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Stocks to Die For! (Part 1)

26 September 2007 - Features - Editor

Entrepreneurial investors, who have held stocks of the innovative biotechnology company Celera of Rockeville, Md, must have heaved a collective sigh of relief when the organization switched tracks from selling genomic information to discovering new drugs. Certainly Applera, which has a controlling stake in Celera, must have had a directive role in the path-breaking decision to change the business model, but even Celera’s founder who was responsible for the information-selling decision in the first place, has been supportive.

No innovation is without risk of failure. The decision to sell genomic information, and to compete with publicly funded research in the bargain, was attractive but unprecedented from the outset. It is to the credit of Celera’s management that a corrective decision was taken in time, and that the company’s future prospects make its stocks tremendously attractive.

How Technological Developments Drive Values of Stocks

Observers can tell that Celera’s fortunes have been swept to an unbelievable crest through changes in how new drugs are now developed. The basis for research throughout the pharmaceutical industry has moved away from 20th century organic chemistry to genetics of the new millennium. This evolution has competitive advantages in terms of the quantity of new molecules, which can be developed and evaluated, as well as in terms of designing medicines, which can cater to racial and even individual differences between patient groupings. Most drugs work at specific protein sites in the human body, and genomic information provides researchers with head starts in discovery processes.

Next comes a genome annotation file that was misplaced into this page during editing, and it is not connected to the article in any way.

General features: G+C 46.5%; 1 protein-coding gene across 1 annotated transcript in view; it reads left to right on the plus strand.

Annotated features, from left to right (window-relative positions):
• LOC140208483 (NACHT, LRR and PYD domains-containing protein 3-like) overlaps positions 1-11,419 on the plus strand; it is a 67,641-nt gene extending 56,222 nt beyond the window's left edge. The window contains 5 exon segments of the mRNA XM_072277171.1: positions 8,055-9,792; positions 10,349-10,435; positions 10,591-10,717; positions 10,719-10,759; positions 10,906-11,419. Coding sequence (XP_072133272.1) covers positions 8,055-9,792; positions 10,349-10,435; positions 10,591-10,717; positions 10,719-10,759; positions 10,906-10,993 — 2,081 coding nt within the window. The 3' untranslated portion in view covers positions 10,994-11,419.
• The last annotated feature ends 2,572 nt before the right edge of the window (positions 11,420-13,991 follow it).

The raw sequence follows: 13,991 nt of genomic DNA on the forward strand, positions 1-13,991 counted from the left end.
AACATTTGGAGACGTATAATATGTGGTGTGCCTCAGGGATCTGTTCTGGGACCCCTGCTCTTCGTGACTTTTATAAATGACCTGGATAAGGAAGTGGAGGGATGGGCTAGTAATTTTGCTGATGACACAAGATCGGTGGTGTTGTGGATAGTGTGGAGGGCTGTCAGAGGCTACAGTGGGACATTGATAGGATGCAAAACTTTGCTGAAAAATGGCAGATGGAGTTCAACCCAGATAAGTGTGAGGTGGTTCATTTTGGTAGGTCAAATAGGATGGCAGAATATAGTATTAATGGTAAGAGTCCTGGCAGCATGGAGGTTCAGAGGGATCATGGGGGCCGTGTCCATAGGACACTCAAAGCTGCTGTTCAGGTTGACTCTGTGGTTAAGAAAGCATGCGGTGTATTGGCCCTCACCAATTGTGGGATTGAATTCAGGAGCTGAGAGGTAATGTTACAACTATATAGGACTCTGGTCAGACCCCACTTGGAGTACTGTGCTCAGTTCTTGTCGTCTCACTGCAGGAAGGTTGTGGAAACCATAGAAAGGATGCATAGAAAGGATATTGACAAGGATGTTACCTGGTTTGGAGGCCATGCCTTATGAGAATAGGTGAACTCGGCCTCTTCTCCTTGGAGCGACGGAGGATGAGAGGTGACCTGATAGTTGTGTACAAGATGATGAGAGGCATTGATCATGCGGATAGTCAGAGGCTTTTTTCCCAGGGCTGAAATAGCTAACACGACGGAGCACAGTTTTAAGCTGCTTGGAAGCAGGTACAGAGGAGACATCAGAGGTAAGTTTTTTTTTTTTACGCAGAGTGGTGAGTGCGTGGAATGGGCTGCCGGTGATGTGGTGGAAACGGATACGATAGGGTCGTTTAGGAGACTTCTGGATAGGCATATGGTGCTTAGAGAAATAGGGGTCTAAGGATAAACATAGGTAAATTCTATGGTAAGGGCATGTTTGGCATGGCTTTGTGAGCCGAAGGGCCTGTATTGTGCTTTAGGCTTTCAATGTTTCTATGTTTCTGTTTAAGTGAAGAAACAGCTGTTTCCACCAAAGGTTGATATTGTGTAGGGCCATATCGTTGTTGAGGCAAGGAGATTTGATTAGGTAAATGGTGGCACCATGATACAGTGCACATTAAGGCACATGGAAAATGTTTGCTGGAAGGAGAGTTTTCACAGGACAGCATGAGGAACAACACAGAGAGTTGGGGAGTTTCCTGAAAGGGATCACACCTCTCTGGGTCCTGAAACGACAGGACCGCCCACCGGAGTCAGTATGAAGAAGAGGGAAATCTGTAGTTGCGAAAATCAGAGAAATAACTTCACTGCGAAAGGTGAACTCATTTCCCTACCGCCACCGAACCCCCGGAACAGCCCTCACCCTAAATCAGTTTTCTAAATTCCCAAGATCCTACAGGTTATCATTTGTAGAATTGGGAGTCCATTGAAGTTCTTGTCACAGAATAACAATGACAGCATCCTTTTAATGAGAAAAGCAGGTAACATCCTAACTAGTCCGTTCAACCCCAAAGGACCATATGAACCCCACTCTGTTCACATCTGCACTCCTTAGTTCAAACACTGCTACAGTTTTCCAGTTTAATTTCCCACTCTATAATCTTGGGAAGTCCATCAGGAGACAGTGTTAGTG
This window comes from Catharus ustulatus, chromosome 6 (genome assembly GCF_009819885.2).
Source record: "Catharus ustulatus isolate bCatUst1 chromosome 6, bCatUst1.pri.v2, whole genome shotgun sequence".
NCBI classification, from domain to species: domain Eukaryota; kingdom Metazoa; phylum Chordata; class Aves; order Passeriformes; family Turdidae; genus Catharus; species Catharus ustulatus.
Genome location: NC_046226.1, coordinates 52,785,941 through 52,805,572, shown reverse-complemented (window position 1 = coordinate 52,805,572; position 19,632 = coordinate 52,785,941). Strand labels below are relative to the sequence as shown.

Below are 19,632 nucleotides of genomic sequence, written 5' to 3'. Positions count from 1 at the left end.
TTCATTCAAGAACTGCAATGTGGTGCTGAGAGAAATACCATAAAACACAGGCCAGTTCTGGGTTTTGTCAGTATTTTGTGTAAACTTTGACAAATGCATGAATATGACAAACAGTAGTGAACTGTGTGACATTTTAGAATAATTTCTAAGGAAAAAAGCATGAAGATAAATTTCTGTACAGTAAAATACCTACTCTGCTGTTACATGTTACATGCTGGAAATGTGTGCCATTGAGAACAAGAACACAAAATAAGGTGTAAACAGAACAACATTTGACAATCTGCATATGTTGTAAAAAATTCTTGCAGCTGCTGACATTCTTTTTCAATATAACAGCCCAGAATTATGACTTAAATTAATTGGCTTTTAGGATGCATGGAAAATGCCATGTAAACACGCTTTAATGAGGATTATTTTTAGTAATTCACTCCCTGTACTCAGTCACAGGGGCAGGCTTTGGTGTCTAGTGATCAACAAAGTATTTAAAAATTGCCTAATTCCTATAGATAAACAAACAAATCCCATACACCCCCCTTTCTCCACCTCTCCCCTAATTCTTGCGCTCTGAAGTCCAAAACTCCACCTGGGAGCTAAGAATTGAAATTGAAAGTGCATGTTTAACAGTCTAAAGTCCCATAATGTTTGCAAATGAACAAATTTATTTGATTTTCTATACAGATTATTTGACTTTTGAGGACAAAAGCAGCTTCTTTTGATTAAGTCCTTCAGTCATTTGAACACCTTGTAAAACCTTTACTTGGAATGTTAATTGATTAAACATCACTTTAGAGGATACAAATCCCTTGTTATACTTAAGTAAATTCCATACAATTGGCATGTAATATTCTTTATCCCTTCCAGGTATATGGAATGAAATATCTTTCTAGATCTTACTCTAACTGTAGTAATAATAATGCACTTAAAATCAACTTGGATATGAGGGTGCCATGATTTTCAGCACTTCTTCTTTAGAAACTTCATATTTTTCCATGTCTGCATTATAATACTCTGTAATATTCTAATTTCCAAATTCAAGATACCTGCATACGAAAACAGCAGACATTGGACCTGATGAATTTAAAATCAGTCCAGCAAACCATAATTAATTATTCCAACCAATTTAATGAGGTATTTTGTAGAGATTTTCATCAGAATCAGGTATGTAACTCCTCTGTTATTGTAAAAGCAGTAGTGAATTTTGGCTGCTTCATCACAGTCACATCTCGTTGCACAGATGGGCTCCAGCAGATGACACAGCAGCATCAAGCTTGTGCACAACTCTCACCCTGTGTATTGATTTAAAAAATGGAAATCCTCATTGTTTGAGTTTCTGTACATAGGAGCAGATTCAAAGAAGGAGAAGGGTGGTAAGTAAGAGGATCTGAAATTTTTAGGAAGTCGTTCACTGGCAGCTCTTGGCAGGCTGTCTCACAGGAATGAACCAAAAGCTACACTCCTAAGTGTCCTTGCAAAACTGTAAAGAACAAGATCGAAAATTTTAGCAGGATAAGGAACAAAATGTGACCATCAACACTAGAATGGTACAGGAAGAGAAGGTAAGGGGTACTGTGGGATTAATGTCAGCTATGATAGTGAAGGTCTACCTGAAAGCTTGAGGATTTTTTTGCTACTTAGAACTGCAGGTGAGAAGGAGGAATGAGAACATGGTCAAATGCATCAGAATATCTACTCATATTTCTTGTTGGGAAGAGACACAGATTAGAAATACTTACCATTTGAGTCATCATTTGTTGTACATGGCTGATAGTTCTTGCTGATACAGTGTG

Celera proves that technological evolution can change the fortunes of stocks beyond measure. The chances of favorable developments increase when sound management teams blend well with groups of creative scientists: this is the secret of Celera’s new success. The stocks of the company are likely to appreciate in superior fashion as the pharmaceutical industry switches over to protein micro-arrays for their new brands. There are also bright chances of major market expansion, as genomics may pave the way for remedies and treatment options for medical conditions, which are beyond adequate management today. The best part, as far as owners of Celera stocks are concerned, is that only a handful of competitors have the requisite know-how.

Stocks to die for! (Part 2)

 


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